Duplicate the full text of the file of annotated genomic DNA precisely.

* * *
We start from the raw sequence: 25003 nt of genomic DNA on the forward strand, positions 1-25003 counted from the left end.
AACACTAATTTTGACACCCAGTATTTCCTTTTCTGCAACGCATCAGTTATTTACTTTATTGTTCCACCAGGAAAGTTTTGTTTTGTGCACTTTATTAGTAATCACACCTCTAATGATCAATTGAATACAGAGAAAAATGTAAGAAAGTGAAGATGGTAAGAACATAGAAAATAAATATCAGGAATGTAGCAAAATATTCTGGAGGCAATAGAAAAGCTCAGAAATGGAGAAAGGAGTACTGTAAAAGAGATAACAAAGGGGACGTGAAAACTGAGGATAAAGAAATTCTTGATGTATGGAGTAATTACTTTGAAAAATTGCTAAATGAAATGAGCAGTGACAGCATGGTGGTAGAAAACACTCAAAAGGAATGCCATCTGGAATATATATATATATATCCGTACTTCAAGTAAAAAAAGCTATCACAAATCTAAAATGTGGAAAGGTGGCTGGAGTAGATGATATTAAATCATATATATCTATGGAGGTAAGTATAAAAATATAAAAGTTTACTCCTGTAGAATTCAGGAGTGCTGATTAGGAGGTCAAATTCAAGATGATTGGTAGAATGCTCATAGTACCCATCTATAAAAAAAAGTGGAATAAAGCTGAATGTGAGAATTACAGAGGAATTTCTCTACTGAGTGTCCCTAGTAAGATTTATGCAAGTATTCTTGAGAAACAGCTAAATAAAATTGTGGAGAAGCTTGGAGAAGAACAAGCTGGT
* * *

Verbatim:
We start from the raw sequence: 25003 nt of genomic DNA on the forward strand, positions 1-25003 counted from the left end.
AACACTAATTTTGACACCCAGTATTTCCTTTTCTGCAACGCATCAGTTATTTACTTTATTGTTCCACCAGGAAAGTTTTGTTTTGTGCACTTTATTAGTAATCACACCTCTAATGATCAATTGAATACAGAGAAAAATGTAAGAAAGTGAAGATGGTAAGAACATAGAAAATAAATATCAGGAATGTAGCAAAATATTCTGGAGGCAATAGAAAAGCTCAGAAATGGAGAAAGGAGTACTGTAAAAGAGATAACAAAGGGGACGTGAAAACTGAGGATAAAGAAATTCTTGATGTATGGAGTAATTACTTTGAAAAATTGCTAAATGAAATGAGCAGTGACAGCATGGTGGTAGAAAACACTCAAAAGGAATGCCATCTGGAATATATATATATATATCCGTACTTCAAGTAAAAAAAGCTATCACAAATCTAAAATGTGGAAAGGTGGCTGGAGTAGATGATATTAAATCATATATATCTATGGAGGTAAGTATAAAAATATAAAAGTTTACTCCTGTAGAATTCAGGAGTGCTGATTAGGAGGTCAAATTCAAGATGATTGGTAGAATGCTCATAGTACCCATCTATAAAAAAAAGTGGAATAAAGCTGAATGTGAGAATTACAGAGGAATTTCTCTACTGAGTGTCCCTAGTAAGATTTATGCAAGTATTCTTGAGAAACAGCTAAATAAAATTGTGGAGAAGCTTGGAGAAGAACAAGCTGGT